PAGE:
The What People Want survey found that 83% of workers said that noise levels are important to them.   Leaders and managers need to consider solutions to some of these issues.   If you are designing an office, then you need to consider the acoustics.  But it may be difficult or important to change the physical aspects of the office.   It is never helpful to enforce a strict ban (on radios or music, or conversation).  But, for example,  you might want to consider allowing people to use headphones to listen to music.

What about the air that we breathe?

There are other office design factors which may impede productivity.  An important one is air quality.  Stale and polluted air can lead to tiredness, headache and difficulty in concentrating.   So the provision of fresh air in the office is really important.

Machinery, fabrics, building materials can all affect this.  An ability to open windows may be all that is needed.  But some buildings don’t have this facility.  It can also be a source of contention due to the temperature variation which can be caused.  Air conditioning might be the answer, but how fresh is the air which is circulated?  There may be a large cost implication for solving this one.  But it might bring a good return on investment in terms of productivity; absence and retention.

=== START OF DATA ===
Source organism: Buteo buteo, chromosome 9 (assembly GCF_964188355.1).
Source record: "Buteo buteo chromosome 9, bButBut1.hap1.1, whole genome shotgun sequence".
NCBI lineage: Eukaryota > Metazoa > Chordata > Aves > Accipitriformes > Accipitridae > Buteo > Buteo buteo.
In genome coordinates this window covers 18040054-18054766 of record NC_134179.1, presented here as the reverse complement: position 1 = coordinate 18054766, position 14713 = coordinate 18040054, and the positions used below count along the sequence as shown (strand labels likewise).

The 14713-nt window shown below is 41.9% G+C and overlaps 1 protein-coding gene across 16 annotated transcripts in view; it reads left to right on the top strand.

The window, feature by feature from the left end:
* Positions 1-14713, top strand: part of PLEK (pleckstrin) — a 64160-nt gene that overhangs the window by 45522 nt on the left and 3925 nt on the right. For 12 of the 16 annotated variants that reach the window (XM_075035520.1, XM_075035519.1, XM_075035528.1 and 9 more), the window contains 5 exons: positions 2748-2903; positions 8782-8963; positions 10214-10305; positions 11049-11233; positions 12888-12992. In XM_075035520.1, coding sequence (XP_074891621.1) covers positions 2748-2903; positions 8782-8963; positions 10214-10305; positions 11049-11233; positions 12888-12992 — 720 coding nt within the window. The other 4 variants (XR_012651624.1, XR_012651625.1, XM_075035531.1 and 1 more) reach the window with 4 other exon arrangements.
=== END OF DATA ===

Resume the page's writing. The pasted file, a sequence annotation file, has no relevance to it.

Human beings need to connect with nature.  More plants in the office can improve the quality of the air in the office and will also help the wellbeing of the employees.  Studies have found that plants  and natural light can have a major impact on productivity.

Small changes to office design can improve productivity

It is well documented that employers in the UK are struggling to increase productivity levels.  One place where we can make a difference is the workplace environment.

I am a big believer in collaboration and consultation in the workplace.  If you talk to your employees, then you will find out what works for them and what does not work so well.  No doubt, they will come up with some wildly impossible and expensive solutions.  But they will also tell you the small things which might make the biggest difference.

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Too Hot To Work – Temperatures In The Workplace

When temperatures rise, people often think it is “too hot to work”.

Temperatures in UK have been very high in the last few days.  The hottest August Bank Holiday ever was recorded.   So what is the law about temperatures at work?  And what can employers do to keep it comfortable?

What are the legal requirements about temperatures in the workplace?

The simple answer is that, in the UK, there is no law which specifies maximum (or minimum) working temperatures.  There is no law which says when it is too hot (or cold) to work.

The Health and Safety Executive (HSE) advises that “in offices or similar environments, the temperature in workplaces must be reasonable”.  The requirement on employers is that they must keep the temperature at a “comfortable level”, known as thermal comfort.  They must also provide clean and fresh air.  There are six basic factors which affect thermal comfort.